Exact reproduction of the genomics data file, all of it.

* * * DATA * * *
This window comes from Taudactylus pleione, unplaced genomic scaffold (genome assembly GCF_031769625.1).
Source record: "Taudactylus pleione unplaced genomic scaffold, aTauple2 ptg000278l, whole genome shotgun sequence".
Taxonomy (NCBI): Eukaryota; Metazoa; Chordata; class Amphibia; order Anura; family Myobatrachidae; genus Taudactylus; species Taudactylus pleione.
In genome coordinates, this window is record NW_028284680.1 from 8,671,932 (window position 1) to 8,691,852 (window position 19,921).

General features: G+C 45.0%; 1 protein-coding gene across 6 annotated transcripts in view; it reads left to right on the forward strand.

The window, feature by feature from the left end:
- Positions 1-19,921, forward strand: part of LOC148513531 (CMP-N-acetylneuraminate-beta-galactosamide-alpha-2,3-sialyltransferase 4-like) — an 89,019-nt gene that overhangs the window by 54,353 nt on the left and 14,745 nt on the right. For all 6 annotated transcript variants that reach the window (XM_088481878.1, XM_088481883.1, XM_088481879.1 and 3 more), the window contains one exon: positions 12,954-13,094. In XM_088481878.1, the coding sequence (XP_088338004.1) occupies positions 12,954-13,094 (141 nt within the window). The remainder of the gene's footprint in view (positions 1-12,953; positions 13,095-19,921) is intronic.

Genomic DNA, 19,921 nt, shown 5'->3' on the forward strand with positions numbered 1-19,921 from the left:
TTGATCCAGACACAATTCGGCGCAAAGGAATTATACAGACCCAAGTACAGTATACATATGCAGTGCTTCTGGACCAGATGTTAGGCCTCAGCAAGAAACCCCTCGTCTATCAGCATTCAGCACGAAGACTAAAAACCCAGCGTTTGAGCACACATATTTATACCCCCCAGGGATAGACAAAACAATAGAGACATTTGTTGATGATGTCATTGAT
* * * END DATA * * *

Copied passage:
This window comes from Taudactylus pleione, unplaced genomic scaffold (genome assembly GCF_031769625.1).
Source record: "Taudactylus pleione unplaced genomic scaffold, aTauple2 ptg000278l, whole genome shotgun sequence".
Taxonomy (NCBI): Eukaryota; Metazoa; Chordata; class Amphibia; order Anura; family Myobatrachidae; genus Taudactylus; species Taudactylus pleione.
In genome coordinates, this window is record NW_028284680.1 from 8,671,932 (window position 1) to 8,691,852 (window position 19,921).

General features: G+C 45.0%; 1 protein-coding gene across 6 annotated transcripts in view; it reads left to right on the forward strand.

The window, feature by feature from the left end:
- Positions 1-19,921, forward strand: part of LOC148513531 (CMP-N-acetylneuraminate-beta-galactosamide-alpha-2,3-sialyltransferase 4-like) — an 89,019-nt gene that overhangs the window by 54,353 nt on the left and 14,745 nt on the right. For all 6 annotated transcript variants that reach the window (XM_088481878.1, XM_088481883.1, XM_088481879.1 and 3 more), the window contains one exon: positions 12,954-13,094. In XM_088481878.1, the coding sequence (XP_088338004.1) occupies positions 12,954-13,094 (141 nt within the window). The remainder of the gene's footprint in view (positions 1-12,953; positions 13,095-19,921) is intronic.

Genomic DNA, 19,921 nt, shown 5'->3' on the forward strand with positions numbered 1-19,921 from the left:
TTGATCCAGACACAATTCGGCGCAAAGGAATTATACAGACCCAAGTACAGTATACATATGCAGTGCTTCTGGACCAGATGTTAGGCCTCAGCAAGAAACCCCTCGTCTATCAGCATTCAGCACGAAGACTAAAAACCCAGCGTTTGAGCACACATATTTATACCCCCCAGGGATAGACAAAACAATAGAGACATTTGTTGATGATGTCATTGAT